Although these tubes require some additional expertise and endoscopic equipment, they are especially suited for the anorectic cat that is also vomiting. Although the tube can be placed blindly, the endoscopic method allows for visualization of the site before and after placement to ensure that the tube is in the correct position and suitably snug against the stomach wall, without be so tight as to cause pressure necrosis. The tube can remain in place for many months, but needs to be in place for at least 10-14 days before it can be removed to allow time for stomach adhesion to the body wall. Removing the tube too soon after placement and before full adhesion is established can allow the stomach wall to fall away from the body wall and allow gastric contents to leak into the peritoneum. Therefore, we recommend a single suture that is passed from the skin, into the gastric lumen and then back out to the skin. This gives additional insurance that, should the tube become dislodged, and the stomach is more likely to stay up against the body wall, thereby decreasing the risk of peritonitis. Complications include peritonitis and stoma cellulitis/abscessation.
One study comparing the PEG tube to the E-tube found no significant differences in complication rates, ease of owner use and maintenance of body weight. Though not statistically significant, patient removal of the tube occurred in a greater number of cats with E-tubes compared to the cats with PEG tubes.
Jejunostomy tubes and PEG-J tubes
Jejunostomy tubes are generally placed surgically and therefore beyond the scope of this presentation. J-though-G or PEG-J tubes, although still requiring anesthesia, can be placed endoscopically and have the benefits of allowing for gastric content management (such as suctioning) and post-gastric feeding, especially helpful in cases of pancreatitis. Should post-gastric feeding no longer be necessary, but the patient continues to need enteral nutritional support, the J-tube can be pulled while the PEG tube remains in place for gastric feeding. Variable methods exist for the endoscopically-placed tubes. Despite being non-invasive, more expertise is required compared to the placement of the PEG tube only. The primary complication of the PEG-J tube is retrograde migration of the J-tube and diarrhea from alimentary liquid diets.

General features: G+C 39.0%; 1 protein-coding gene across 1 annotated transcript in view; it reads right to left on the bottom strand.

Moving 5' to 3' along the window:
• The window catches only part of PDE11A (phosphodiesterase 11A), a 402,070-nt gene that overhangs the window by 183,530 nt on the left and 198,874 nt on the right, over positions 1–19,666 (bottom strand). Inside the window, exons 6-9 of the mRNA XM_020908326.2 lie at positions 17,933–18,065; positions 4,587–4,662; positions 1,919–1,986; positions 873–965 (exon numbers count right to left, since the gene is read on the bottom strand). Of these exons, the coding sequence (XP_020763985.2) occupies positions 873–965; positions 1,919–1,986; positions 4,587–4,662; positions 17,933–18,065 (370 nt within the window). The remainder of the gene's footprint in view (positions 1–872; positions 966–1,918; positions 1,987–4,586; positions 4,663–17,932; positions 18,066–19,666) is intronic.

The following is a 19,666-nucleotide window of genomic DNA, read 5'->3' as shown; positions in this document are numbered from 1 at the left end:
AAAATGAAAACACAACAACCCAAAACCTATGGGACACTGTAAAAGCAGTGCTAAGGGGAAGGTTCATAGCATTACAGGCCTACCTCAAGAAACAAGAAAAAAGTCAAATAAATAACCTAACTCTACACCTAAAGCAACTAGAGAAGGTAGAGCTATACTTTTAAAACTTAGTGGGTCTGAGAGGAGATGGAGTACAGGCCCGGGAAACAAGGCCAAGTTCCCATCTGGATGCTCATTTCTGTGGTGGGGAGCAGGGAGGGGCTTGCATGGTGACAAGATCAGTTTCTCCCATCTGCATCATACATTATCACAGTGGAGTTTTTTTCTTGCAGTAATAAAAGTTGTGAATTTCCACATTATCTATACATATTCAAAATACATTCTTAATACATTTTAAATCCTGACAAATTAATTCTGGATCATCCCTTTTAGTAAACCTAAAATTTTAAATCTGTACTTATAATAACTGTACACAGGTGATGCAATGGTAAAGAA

Cats with unexplained anorexia without vomiting or oronasal disease that requires short-term nutritional support can be managed with NE or esophagostomy tube. In the case of nasal disease, an NE tube can be difficult to place and an esophagostomy tube is preferred. Patients with esophageal disease (motility disorders, megaesophagus, esophageal strictures or esophagitis) are best managed by by-passing the esophagus and feeding directly into the stomach via a PEG-tube. If an animal is vomiting, esophageal and NE tubes should be avoided because of the potential for vomiting the tube into the oral cavity, chewing/swallowing a portion of the tube and creating the potential for pyloric or small intestinal obstruction. If a disease needs to be managed long-term (IBD, neoplasia, severe hepatic lipidosis or cholangiohepatitis or oral neoplasia), PEG-tubes are the wiser choice. Finally, with gastric-emptying disorders, bile duct obstruction and pancreatitis, PEG-J tubes (or surgically-placed J-tubes) provide the best means of enteral nutrition. A few of the following case scenarios will be discussed as time allows:
For any cat that has been anorexic for 3-5 days, aggressive enteral nutrition should be considered. The type of enteral feeding tube chosen depends upon the severity of illness, the estimated duration of therapy, the stability of the patient to undergo an anesthetic procedure, the presence of esophageal disease or vomiting and the ability of the owner to manage the tube properly at home.